APC and GPB successfully put on 10 virtual primary debates
By Maria Saporta
The Atlanta Press Club and Georgia Public Broadcasting pulled off the most challenging series of political debates in the history of their 27-year partnership.
Earlier this year, the APC debate committee selected 10 races that were worthy of primary debates. (Full disclosure, I chair the debate committee).
The threat of COVID-19 was almost an after-thought as we wondered what precautions we should take if one of the candidates contracted the virus and would not be able to come to GPB’s studio in person.
As the weeks went by and the epidemic turned into a pandemic, it became apparent we wouldn’t be able to put on our normal, in-studio debates.
“When the committee got together for the first time, social distancing wasn’t a thing,” said Lauri Strauss, the debate coordinator for the Atlanta Press Club who has been involved with the debates since 2007. “But the restrictions just kept evolving, and we had to evolve with them. We never imagined we’d be putting on debates where everyone was doing in from their own homes.”
On Sunday and Monday, GPB and APC actually pulled off 10 debates with dozens of candidates. The APC’s Loudermilk-Young Debate Series was a virtual endeavor made possible through the partnership with GPB, which ended up selecting the Cisco WebEx platform. Then during the past several weeks, GPB tested out the technology. And the APC then had to interface with all the candidates to make sure they were properly trained to use the system.
As expected, there were some hiccups – mainly with the audio due to all the open mics on some of the debates.
Karyn Greer, with CBS46 – WGCL, moderated the Democratic debate for Congressional District 9, a seat now held by U.S. Rep. Doug Collins, who is running in the open U.S. Senate race.
“Please mute yourselves,” she pleaded at one point. “We’re getting feedback. It’s important to mute your mics when you’re not speaking. We are all learning together to change the way we handle these debates.”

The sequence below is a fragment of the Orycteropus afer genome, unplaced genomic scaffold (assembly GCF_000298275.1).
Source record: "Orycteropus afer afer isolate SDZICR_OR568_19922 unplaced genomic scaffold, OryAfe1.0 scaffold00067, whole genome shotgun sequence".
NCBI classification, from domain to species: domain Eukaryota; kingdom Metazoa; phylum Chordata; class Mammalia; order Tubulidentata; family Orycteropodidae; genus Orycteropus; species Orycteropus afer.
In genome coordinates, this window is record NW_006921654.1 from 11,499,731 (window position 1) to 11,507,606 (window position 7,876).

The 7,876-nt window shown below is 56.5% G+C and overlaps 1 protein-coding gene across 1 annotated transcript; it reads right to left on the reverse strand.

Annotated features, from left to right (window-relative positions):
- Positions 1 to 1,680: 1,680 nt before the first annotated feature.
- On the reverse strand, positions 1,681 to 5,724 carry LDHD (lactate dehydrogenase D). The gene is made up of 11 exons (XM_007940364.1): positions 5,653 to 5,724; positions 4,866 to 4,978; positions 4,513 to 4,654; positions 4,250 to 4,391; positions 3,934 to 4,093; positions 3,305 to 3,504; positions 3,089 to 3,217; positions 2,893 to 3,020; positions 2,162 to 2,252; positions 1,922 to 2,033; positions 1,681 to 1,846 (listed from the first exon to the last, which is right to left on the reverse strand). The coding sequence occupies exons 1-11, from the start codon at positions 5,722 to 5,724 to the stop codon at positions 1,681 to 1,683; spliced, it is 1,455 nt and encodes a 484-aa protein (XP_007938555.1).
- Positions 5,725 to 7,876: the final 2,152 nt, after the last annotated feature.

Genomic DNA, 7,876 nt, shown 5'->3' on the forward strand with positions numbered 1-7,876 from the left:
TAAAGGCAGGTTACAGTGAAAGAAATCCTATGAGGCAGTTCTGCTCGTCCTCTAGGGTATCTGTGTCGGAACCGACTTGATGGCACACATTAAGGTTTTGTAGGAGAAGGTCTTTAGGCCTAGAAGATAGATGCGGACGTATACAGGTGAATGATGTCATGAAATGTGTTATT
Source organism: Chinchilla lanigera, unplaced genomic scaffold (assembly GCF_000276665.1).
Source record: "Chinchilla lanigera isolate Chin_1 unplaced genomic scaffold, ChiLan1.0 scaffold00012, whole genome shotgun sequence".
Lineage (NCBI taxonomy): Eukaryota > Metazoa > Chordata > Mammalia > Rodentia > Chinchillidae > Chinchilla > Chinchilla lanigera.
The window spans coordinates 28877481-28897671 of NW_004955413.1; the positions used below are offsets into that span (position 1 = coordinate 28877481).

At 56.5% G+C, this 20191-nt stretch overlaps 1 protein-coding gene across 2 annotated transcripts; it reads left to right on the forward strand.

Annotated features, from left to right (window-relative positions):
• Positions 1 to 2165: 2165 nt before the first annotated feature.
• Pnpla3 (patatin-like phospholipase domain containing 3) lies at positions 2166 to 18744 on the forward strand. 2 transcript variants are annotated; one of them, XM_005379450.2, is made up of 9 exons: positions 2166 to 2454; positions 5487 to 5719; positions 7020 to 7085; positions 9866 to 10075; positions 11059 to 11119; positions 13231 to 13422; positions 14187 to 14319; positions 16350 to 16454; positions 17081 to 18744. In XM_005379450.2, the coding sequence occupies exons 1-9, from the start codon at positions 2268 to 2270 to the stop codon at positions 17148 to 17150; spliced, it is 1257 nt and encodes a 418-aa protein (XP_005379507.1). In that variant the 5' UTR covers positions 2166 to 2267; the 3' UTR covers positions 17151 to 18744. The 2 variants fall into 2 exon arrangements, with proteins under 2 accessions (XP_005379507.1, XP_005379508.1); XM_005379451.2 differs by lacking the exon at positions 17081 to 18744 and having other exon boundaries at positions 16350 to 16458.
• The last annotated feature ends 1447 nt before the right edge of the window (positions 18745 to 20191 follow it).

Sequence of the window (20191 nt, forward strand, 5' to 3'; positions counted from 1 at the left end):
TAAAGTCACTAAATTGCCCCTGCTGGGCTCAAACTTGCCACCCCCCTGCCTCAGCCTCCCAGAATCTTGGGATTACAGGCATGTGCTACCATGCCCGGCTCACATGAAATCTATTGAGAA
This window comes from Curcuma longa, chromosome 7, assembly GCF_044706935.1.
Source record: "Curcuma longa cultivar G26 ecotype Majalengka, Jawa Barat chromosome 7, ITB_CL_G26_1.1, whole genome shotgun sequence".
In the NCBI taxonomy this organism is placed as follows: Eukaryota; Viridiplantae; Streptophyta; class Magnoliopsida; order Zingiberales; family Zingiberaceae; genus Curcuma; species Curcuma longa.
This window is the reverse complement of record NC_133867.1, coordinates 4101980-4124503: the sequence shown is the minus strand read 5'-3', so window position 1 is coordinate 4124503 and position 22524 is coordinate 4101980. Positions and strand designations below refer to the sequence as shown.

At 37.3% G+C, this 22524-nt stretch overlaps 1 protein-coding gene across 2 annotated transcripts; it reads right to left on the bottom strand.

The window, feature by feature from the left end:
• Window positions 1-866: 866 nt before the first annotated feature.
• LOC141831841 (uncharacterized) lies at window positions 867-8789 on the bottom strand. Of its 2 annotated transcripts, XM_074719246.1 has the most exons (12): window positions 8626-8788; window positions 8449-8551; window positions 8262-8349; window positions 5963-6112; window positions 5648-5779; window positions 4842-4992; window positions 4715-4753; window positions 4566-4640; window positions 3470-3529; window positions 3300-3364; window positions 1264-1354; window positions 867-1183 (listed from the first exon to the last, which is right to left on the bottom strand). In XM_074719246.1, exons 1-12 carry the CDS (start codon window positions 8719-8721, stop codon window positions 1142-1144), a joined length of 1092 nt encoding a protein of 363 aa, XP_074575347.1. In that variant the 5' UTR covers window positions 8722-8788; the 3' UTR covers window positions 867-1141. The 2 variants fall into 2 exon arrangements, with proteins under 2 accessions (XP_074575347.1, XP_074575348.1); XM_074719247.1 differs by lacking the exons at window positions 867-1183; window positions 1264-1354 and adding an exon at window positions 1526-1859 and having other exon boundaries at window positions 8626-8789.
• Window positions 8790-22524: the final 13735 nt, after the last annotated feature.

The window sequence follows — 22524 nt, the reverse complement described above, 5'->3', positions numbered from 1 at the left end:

Greer then provided the perspective to viewers.
“We want to thank all our candidates for joining us in this very different type of debate. I’ve been doing these for many years now, and this is the first time we’ve had to do it this way because of this coronavirus pandemic,” she said while thanking APC and GPB. “They’ve done a marvelous job of making this happen and giving all the residents of Georgia an opportunity to see the candidates.”
One of the funnier moments was when GPB anchor and moderator of the Republican debate for Georgia’s 9thCongressional District realized that her laptop was running out of juice, so she had to get up to get a charger.
“I now have to plug in my laptop,” said Bevington, who was only gone a few seconds. “I’m mortified.
The signature debate during the primary season was between the six Democrats in the U.S. Senate race – running to be the candidate that will face U.S. Sen. David Perdue (R-Georgia) in the fall.
Although Jon Ossoff is thought to be leading in the polls and has more money in his campaign coffers than the other candidates, most of the other candidates acted as though former Columbus Mayor Teresa Tomlinson was the front-runner.
The only major “no-show” during the debates was U.S. Rep. David Scott (D-13th Congressional District), who declined to participate in the debate with three opponents.
In the round when the candidates question each other, Michael Owens decided to ask his question to Scott in absentia. He wanted to know why Scott often votes with Republicans, and then he questioned why Scott didn’t live in the district. And then he looked over to the two other candidates in the debate and said: “I’m the only one who actually lives in the 13th District.”